Plantar Fascitis

  • Home
  • Plantar Fascitis

Plantar Fascitis

Plantar Fascitis

Plantar fasciitis is one of the most common causes of heel pain. It involves inflammation of a thick band of tissue that runs across the bottom of your foot and connects your heel bone to your toes Plantar fasciitis commonly causes stabbing pain that usually occurs with your first steps in the morning. As you get up and move, the pain normally decreases, but it might return after long periods of standing or when you stand up after sitting. Plantar fasciitis is more common in runners. People who are overweight and those who wear shoes with inadequate support also have an increased risk of plantar fasciitis.

Treatments

Injections. Injecting steroid medication into the tender area can provide temporary pain relief. Multiple shots aren’t recommended because they can weaken your plantar fascia and possibly cause it to rupture.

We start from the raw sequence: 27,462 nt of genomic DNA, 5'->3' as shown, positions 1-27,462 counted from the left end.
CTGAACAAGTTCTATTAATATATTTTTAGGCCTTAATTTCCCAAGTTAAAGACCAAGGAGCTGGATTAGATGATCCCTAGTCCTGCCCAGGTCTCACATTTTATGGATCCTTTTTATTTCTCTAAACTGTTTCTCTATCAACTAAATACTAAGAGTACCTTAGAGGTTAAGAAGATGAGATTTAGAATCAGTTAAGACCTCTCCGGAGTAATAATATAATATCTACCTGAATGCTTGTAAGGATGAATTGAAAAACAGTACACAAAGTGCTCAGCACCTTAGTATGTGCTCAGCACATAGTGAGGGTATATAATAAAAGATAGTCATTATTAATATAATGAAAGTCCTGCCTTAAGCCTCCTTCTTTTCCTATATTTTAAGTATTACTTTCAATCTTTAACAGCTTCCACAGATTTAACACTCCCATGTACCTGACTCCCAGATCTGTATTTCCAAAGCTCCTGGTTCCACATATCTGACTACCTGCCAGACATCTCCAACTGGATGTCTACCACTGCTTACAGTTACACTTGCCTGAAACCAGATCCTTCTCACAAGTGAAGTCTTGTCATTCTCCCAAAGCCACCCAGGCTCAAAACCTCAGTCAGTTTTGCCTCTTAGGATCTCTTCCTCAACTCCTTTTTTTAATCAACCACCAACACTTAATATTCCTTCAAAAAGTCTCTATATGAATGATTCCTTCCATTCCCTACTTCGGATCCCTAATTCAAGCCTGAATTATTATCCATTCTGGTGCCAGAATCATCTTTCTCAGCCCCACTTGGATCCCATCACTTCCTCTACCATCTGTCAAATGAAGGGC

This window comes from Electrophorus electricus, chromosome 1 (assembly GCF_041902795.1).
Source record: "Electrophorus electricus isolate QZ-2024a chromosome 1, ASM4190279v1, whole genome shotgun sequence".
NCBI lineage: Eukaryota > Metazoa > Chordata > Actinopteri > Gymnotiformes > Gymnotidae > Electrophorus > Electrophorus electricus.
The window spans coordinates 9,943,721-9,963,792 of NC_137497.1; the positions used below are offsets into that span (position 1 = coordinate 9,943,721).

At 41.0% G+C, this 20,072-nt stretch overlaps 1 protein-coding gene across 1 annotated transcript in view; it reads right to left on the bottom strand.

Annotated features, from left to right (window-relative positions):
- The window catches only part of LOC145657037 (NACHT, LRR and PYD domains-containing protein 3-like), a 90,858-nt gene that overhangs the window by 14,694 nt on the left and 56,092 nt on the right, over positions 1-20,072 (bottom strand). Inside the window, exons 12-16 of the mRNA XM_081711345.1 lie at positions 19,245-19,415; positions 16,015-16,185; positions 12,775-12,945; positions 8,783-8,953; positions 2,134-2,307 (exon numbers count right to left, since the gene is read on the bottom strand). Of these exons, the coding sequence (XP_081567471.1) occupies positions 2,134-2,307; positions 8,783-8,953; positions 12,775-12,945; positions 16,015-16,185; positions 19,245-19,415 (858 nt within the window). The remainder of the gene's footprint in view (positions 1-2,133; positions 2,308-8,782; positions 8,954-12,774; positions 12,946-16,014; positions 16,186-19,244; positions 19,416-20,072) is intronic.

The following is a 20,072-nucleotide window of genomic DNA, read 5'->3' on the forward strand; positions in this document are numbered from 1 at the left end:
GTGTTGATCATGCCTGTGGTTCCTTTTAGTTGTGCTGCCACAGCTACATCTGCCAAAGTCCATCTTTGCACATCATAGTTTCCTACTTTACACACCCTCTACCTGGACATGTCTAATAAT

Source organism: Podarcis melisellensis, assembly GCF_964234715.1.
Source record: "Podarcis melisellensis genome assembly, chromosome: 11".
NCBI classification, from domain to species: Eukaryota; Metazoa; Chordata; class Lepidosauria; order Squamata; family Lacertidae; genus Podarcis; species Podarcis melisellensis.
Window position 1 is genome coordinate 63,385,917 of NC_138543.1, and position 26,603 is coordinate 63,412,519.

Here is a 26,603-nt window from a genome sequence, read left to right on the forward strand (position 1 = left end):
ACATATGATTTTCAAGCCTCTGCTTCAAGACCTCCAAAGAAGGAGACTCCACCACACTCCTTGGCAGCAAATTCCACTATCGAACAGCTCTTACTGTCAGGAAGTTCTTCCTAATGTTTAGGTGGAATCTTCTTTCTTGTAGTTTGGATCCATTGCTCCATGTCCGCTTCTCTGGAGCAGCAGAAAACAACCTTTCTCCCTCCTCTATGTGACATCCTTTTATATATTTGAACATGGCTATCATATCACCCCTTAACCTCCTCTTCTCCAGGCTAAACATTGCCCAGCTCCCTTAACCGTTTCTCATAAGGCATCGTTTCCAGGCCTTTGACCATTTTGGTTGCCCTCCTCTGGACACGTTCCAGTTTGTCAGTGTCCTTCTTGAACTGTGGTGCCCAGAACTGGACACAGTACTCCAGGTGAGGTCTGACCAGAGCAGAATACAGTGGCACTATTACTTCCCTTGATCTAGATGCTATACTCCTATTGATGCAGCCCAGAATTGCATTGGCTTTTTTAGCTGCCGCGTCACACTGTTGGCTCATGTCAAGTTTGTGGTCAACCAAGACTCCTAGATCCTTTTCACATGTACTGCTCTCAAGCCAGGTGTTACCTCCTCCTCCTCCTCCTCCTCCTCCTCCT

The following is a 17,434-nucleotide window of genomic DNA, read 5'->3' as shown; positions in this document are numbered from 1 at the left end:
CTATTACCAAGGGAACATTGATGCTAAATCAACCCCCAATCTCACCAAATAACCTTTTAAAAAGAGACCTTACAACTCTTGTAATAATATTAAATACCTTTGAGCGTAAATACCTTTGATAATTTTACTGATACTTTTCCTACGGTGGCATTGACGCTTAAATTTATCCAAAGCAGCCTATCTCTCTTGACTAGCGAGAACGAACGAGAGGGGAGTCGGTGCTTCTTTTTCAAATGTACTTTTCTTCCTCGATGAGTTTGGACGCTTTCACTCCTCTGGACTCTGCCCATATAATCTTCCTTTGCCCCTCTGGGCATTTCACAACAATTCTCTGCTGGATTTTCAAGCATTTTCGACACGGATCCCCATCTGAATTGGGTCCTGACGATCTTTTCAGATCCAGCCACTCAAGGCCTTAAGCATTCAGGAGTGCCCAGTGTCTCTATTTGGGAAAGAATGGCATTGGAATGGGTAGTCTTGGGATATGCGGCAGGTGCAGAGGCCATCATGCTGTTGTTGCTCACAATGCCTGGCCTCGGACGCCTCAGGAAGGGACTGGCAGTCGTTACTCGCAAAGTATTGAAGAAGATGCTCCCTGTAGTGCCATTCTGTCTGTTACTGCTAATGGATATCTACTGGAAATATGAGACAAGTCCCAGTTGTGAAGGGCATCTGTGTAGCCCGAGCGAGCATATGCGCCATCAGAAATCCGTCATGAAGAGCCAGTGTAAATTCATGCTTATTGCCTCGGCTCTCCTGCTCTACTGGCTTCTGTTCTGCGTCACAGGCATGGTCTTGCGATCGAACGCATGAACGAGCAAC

Pain relievers such as ibuprofen (Advil, Motrin IB, others) and naproxen sodium (Aleve) may ease the pain and inflammation caused by plantar fasciitis.

Stretching and strengthening exercises or using special devices may relieve symptoms. They include:

  • Physical therapy. A physical therapist can show you a series of exercises to stretch the plantar fascia and Achilles tendon and to strengthen lower leg muscles. A therapist might also teach you to apply athletic taping to support the bottom of your foot.
  • Orthotics. Your doctor might prescribe off-the-shelf or custom-fitted arch supports (orthotics) to help distribute pressure to your feet more evenly

To reduce the pain of plantar fasciitis, try these self-care tips:

  • Maintain a healthy weight. Carrying extra weight can put extra stress on your plantar fascia.
  • Choose supportive shoes. Buy shoes with a low to moderate heel, thick soles, good arch support and extra cushioning. Don’t walk barefoot.
  • Don’t wear worn-out athletic shoes. Replace your old athletic shoes before they stop supporting and cushioning your feet.
  • Change your sport. Try a low-impact sport, such as swimming or bicycling, instead of walking or jogging.
  • Apply ice. Hold a cloth-covered ice pack over the area of pain for 15 minutes three or four times a day. Icing can help reduce pain and inflammation.
  • Stretch your arches. Simple home exercises can stretch your plantar fascia, Achilles tendon and calf muscles